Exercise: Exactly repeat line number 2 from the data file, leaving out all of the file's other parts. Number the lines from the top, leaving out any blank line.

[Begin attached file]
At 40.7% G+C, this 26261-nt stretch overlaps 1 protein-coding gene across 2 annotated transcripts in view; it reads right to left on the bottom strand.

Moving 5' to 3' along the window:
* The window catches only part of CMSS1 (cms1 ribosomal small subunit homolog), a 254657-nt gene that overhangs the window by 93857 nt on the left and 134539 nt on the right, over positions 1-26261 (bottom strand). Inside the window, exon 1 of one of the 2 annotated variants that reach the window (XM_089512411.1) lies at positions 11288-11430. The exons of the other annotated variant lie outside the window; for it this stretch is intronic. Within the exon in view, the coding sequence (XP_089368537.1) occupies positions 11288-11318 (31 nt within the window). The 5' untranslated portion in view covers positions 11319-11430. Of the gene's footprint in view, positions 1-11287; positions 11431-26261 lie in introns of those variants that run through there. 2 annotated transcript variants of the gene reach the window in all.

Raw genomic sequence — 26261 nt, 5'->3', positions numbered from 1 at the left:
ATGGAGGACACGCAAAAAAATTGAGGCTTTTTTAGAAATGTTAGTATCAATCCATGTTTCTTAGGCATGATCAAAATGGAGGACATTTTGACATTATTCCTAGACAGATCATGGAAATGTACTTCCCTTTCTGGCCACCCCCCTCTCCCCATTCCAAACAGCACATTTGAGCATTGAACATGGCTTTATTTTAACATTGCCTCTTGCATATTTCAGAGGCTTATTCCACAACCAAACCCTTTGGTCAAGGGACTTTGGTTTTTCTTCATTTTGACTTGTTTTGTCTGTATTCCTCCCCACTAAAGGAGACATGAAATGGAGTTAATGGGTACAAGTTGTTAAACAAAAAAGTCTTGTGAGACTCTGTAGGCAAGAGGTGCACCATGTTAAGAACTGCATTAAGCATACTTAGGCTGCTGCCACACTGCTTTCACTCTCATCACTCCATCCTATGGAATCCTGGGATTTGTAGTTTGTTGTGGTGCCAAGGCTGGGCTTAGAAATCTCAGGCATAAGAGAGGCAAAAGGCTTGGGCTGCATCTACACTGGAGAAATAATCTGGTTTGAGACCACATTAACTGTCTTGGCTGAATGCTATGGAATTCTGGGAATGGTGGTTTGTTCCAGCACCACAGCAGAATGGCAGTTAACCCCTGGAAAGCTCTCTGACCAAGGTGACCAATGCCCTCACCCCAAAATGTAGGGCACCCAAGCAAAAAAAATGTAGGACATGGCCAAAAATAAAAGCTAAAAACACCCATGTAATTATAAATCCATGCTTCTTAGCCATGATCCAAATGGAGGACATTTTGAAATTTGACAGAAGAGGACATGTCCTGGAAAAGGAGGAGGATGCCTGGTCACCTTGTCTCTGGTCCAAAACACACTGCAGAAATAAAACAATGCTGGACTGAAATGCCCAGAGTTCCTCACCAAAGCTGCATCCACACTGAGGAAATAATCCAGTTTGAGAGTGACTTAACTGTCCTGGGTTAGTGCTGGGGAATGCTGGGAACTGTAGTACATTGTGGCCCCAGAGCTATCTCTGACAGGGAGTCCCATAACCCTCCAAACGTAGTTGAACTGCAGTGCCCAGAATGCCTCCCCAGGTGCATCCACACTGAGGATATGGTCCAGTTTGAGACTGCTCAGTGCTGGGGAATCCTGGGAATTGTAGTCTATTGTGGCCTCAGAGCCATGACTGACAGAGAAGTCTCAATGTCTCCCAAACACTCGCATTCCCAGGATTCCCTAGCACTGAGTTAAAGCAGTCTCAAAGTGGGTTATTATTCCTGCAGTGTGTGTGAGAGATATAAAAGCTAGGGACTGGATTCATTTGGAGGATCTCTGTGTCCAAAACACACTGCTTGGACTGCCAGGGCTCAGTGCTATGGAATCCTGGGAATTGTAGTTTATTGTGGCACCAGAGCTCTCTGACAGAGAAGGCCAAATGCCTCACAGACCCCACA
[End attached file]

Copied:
Moving 5' to 3' along the window: